If you think launching a startup sounds tough, try launching a startup that’s talking about periods. Fortunately, THINX was up for the challenge, and created underwear with built-in technology just for that time of the month.
At a glance, the THINX undies look like any other lingerie: black and lacy, in what they call “the three most classic styles”— hiphugger, cheeky and thong, with an additional, even lacier “Luxe” option.
But the similarities stop there. The material of THINX underwear is anti-microbial and stain-resistant, moisture wicking, and can absorb up to six teaspoons of liquid.
For anyone who has had to toss a pair (or two) of panties or tie something around her waist to hide a stain, this is a welcome change.
“Our technology is completely new to market, and it’s patent-pending,” says marketing director Veronica del Rosario. “It’s really game-changing for women in terms of it being four layers of awesome.”
Like most great startups, there are a few interesting stories behind what inspired THINX. Co-founder Miki Agrawal recounts being at her annual family barbecue with her twin sister, Radha, defending their three-legged race championship, when her twin’s period started in the middle of the race.
The two had to run together to the bathroom, and while they were scrubbing the bathing suit shorts, they had an epiphany: “Wouldn’t it be cool if there was underwear that was stain-resistant, that actually worked for girls when they had their period?”
Years later, Agrawal was in South Africa for the 2010 World Cup, where she ran into a girl on the outskirts of Johannesburg. It was a weekday, and she asked the girl why she wasn’t in school. “It’s my week of shame,” the girl replied.
After doing some research, Agrawal says she found that more than 100 million girls in the developing world were missing a week of school because of their periods, and using things such as leaves, old rags, or plastic bags in the place of sanitary pads.
After talking to friend Antonia Dunbar about “doing well and doing good,” the Agrawal sisters and Dunbar started to work on THINX together, with a social mission in mind. Through a partnership with AFRIpads, the purchase of a pair of THINX also funds the production of seven washable pads for girls in Uganda. AFRIpads employs local women, meaning the purchases also create jobs.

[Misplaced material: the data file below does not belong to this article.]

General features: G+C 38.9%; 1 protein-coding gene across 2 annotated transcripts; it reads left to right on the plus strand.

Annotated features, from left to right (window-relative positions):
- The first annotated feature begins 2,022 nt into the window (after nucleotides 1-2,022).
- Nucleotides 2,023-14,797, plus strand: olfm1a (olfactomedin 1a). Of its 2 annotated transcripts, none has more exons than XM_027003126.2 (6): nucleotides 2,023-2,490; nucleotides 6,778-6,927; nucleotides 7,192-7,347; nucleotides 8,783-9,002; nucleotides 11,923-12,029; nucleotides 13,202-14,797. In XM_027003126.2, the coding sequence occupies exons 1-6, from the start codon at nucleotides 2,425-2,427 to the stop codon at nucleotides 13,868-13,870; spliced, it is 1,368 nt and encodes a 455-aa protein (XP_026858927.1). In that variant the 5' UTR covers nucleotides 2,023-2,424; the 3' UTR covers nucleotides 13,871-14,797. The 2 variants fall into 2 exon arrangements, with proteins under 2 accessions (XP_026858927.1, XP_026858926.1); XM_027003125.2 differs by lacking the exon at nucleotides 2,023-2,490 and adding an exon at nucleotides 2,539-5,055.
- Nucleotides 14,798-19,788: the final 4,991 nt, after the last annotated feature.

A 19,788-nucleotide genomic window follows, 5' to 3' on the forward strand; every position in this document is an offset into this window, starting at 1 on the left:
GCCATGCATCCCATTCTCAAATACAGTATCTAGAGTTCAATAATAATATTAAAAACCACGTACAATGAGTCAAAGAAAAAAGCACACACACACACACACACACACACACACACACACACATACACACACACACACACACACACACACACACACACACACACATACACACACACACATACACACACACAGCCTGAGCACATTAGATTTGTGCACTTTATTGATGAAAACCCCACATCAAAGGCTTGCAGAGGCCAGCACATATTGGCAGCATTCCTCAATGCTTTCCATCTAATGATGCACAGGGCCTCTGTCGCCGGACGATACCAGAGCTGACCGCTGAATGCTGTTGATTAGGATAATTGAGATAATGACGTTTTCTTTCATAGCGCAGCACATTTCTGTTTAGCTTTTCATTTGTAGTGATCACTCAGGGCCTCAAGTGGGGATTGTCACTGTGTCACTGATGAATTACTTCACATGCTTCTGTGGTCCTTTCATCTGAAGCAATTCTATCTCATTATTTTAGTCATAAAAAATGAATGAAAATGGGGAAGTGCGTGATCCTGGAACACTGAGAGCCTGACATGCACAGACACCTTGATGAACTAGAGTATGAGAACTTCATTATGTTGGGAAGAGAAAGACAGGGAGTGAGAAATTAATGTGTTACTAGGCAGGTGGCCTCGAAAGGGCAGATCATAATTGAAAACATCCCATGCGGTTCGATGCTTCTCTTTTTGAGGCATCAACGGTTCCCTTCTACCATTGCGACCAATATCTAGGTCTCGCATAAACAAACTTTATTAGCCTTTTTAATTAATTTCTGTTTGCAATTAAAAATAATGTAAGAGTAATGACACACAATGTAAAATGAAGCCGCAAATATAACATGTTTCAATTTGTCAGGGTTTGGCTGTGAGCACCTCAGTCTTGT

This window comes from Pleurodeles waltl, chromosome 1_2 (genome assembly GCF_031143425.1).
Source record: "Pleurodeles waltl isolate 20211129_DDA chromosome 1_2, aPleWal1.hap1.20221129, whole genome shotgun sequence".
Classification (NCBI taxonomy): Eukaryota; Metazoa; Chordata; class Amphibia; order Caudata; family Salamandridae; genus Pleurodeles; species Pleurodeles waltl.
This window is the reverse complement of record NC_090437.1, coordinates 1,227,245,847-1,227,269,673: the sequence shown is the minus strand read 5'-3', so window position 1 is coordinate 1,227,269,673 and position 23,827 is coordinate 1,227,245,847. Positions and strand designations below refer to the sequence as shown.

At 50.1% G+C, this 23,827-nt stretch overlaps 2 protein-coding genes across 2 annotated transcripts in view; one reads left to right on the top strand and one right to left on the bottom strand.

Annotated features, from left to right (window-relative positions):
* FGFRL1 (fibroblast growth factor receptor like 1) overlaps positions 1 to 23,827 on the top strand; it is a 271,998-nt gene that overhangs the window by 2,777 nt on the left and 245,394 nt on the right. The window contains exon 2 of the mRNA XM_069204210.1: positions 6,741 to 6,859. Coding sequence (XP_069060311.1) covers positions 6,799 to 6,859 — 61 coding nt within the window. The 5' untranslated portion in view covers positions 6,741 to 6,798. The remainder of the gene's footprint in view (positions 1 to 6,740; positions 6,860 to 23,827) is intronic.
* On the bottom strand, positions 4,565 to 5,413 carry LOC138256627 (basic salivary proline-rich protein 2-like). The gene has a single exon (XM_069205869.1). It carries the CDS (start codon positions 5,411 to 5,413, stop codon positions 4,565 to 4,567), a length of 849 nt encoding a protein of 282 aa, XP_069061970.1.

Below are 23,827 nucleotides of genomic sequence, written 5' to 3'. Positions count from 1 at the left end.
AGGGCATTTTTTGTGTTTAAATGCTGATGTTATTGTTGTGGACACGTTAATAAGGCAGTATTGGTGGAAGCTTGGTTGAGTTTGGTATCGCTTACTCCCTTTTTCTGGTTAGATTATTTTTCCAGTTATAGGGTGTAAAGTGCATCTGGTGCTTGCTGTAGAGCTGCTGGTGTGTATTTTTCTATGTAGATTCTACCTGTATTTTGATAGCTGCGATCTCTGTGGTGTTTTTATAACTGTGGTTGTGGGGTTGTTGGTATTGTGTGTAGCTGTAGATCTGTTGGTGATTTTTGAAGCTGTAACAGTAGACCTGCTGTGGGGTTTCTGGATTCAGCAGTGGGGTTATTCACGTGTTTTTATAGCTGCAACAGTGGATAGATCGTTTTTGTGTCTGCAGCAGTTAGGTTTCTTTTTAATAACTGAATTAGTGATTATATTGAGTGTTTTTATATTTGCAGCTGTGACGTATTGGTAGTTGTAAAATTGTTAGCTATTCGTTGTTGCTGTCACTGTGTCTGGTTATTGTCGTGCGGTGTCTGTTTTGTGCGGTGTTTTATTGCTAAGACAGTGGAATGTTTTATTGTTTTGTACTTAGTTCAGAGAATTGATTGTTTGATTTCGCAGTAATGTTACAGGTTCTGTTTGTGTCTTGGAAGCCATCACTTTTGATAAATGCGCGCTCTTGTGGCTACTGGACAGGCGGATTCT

“The idea was originally just underwear that thinks of you and thinks of women around the world,” Agrawal say. “Just thoughtful underwear.”
THINX also has a mission in mind for girls in the U.S., and it comes back to breaking the taboos around menstruation. The team is creating a manual for elementary school girls to learn about their bodies—“in a way that’s celebratory versus shameful,” Agrawal says.
“Girls are learning about their periods as 12-year-olds through a 1969 government health workers manual, which is terribly uncomfortable and not relevant today.”
Though talking about menses has its challenges—especially when trying to get stores and boutiques on board—other companies avoiding the subject actually works to THINX’s advantage.
“I think one thing that we’re all very excited about, and why we’re all here, is also the idea that we’re completely transforming a category,” Agrawal says. “The feminine hygiene category hasn’t been disrupted [for years]. It’s a huge opportunity.”
Some businesses are more concerned about selling sex than period-friendly undies, so THINX is carving out its own space.
“[We realized] that our voice, our story is the most important thing that matters to our company,” Agrawal says. “We’re going to continue to share that over and over again. It’s going to be one of the most important things we do.”
The give-back mission with AFRIpads helps shift the focus on what’s really important. “It deflects the attention off of us—having our period problems, having leaks, stains, issues that are kind of uncomfortable and embarrassing,” Agrawal says. “We’re talking about girls in the developing world… which makes it a much easier story to tell.”
“Ultimately, it’s a huge, important thing that every woman in the world faces all the time and no one’s talking about it or fixing it,” del Rosario says. “Our goal is to break that taboo, so that all women and girls around the world can handle their health properly.”